In August 2012, Maitland will celebrate its 26th annual Launch Day – a day dedicated to the Launch of the WD Lawrence, the largest wooden hulled, full-rigged ship built in Canada. It’s a day when time returns to 1874 and William Lawrence’s crowning achievement is celebrated. However, we should not only celebrate the launch of a magnificent vessel, we should honour the indomitable spirit of Lawrence.
The WD Lawrence was constructed during a time of great upheaval in Canada. Confederation had occurred, the political structure of the country was changing, great debates were taking place, and the future was uncertain. The year before the launch a huge financial crisis known as the Panic of 1873 swept across the United States and Europe resulting in a grave depression. This perhaps would have deterred some, but not Lawrence.
Although parts of the world were in economic crisis, Nova Scotia and indeed the Maritimes were experiencing unprecedented commercial prosperity. Lawrence continued with his monumental undertaking at great financial risk, incurring $27,000 in debt and also faced personal and professional ridicule. He defended his beloved ship from an “army of croakers” who criticized the vessel. It was ungainly, a financial disaster and not going to float. His determined spirit and pride in his province carried him through:
“Gentlemen, I love Nova Scotia…I desire to see her cities grow, her commerce extend, her ports crowded with shipping and manned with sons of our own soil…”
On October 27th 1874, the WD Lawrence was to be launched in Maitland. The village became a bustling place as crowds began to gather. People came from all over the Maritimes, the United States and Great Britain to watch the event, some to gloat, some to cheer and some to turn a quick buck!
It is perhaps not too well known that Maitland was a “dry town” (at least to the eye it was) and Lawrence, a teetotaler. On the day of the launch a whiskey peddler arrived in town hoping to take advantage of the gathering crowd. When Lawrence heard about this, it is reported that he himself, the Presbyterian Minister and Albert Putnam chased him out of town. Interestingly, this peddler supposedly originated from the Georgefield area. To this day, there is a corner on Georgefield Road known as “Peddlers Corner” where at a certain time of year you can apparently still see a peddler selling his wares!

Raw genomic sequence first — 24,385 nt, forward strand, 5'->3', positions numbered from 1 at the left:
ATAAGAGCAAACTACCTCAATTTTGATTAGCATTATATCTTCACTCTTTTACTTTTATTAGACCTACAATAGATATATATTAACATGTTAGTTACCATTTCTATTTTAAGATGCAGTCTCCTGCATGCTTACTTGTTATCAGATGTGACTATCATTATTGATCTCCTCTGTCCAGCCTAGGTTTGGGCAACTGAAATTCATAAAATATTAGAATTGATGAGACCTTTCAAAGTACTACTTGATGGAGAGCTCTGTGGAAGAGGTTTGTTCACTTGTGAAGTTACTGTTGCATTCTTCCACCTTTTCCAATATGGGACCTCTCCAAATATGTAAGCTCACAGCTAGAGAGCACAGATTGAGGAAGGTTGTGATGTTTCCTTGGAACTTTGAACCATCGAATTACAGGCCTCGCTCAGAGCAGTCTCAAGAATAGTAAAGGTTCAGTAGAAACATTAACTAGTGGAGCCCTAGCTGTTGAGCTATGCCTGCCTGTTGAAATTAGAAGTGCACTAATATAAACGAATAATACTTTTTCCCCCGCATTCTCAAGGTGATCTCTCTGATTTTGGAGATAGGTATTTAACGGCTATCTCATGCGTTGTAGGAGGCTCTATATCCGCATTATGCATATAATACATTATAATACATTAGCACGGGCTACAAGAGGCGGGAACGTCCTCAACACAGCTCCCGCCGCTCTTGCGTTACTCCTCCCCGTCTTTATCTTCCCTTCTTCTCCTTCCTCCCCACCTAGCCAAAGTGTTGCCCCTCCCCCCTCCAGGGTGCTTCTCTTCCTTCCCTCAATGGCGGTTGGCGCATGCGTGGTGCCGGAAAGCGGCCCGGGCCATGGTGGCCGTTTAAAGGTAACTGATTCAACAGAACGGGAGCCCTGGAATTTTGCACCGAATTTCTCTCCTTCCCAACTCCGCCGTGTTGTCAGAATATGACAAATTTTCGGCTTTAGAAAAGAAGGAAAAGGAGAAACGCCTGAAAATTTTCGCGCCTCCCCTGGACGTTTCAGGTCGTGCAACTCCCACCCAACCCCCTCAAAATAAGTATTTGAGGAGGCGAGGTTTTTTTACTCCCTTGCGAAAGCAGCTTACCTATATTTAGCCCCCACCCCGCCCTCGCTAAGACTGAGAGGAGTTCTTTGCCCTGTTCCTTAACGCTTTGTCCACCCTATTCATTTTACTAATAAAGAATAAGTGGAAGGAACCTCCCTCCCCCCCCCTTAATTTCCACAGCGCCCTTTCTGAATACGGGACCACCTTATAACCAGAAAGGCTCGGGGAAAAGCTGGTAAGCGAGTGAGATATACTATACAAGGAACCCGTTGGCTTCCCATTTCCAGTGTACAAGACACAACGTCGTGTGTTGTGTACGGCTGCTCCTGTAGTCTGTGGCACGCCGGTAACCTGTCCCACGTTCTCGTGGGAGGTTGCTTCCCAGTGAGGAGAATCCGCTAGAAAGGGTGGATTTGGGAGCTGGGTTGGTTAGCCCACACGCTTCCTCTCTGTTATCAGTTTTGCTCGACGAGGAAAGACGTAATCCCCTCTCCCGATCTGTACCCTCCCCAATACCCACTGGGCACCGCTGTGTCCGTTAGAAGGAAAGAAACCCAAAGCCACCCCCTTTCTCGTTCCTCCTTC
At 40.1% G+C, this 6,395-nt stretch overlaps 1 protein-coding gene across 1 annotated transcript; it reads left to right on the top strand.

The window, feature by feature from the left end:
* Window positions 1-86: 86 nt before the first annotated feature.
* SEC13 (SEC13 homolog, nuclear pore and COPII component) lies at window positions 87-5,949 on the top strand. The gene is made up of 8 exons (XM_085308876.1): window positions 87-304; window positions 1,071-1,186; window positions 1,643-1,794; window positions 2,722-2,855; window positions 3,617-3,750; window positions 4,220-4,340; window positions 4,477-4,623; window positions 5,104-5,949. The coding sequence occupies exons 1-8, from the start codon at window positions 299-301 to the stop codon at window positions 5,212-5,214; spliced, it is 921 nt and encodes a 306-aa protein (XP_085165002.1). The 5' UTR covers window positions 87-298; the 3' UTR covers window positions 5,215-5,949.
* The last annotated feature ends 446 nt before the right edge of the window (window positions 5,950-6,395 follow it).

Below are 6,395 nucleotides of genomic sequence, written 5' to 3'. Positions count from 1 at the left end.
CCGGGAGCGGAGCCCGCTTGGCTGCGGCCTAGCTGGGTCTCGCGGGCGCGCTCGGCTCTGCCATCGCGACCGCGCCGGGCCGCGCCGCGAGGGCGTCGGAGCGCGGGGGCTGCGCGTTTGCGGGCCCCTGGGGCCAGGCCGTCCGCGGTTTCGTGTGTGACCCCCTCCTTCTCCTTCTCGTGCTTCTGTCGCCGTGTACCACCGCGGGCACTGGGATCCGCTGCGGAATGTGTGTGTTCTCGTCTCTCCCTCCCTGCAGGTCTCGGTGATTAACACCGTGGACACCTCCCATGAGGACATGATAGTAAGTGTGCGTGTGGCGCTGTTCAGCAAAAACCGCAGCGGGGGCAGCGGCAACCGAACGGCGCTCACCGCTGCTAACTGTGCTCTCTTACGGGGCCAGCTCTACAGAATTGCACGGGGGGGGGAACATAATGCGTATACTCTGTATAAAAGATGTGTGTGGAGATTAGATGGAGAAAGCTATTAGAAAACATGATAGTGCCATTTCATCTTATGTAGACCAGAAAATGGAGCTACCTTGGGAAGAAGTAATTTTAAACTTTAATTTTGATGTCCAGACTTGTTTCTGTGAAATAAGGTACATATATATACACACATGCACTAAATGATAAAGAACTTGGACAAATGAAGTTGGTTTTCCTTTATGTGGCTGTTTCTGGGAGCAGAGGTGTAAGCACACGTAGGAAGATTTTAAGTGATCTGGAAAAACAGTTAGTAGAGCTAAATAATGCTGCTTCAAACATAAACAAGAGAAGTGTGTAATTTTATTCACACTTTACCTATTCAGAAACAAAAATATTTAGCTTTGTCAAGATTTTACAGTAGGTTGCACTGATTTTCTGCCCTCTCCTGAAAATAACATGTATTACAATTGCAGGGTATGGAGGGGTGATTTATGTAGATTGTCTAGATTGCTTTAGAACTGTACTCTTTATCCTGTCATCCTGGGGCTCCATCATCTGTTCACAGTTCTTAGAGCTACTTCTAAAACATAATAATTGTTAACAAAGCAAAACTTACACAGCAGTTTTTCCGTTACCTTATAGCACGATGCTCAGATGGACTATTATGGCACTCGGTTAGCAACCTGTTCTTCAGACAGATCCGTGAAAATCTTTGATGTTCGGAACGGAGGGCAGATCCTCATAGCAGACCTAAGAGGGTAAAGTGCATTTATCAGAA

With the peddler banished the celebrations continued in Maitland. The village was overflowing with onlookers. Over 4,000 people arrived to watch the launch, some in anticipation of success, many predicting failure. As crowds began to gather on the waterfront there was one notable absence, William Lawrence. He is reported to have stood quietly on the bluff watching the crowd grow. We can only imagine the emotions he felt as he awaited his defining moment in history.
It was a success. The WD Lawrence, christened with non-alcoholic apple cider, was launched. Against all odds and perhaps to the bewilderment of some, William Lawrence of Maitland had triumphantly built the largest wooden hulled, full-rigged vessel in Canada!
It is perhaps questioned whether or not Lawrence was of sound mind when he embarked on such a remarkable undertaking considering the political and financial situation at the time. I would say he certainly was. Not only did he pay off all debts, he accumulated around $140,000 in profit!
During her Maiden voyage, the WD Lawrence circumnavigated the world with William Lawrence aboard. With truly remarkable foresight, he documented in depth, the entire journey and returned to Maitland with numerous souvenirs, many of which are still in his home today.
The Lawrence House Museum stands proudly in Maitland and is displayed much as it was during the Launch of 1874, and for this, we must thank Abbey Lawrence, W.D.’s granddaughter. Without her courage, determination and sheer perseverance, the story of W.D. Lawrence, his home and belongings may have been lost to a new world. Another East “Hantsonian” with an indomitable spirit, whose story will have to wait for another day, unless of course you were to visit the Lawrence House Museum during Launch Day, partake in the celebrations and look beyond what the eye sees, wonder and ask!
- Kate Robson (Before Aug./2012)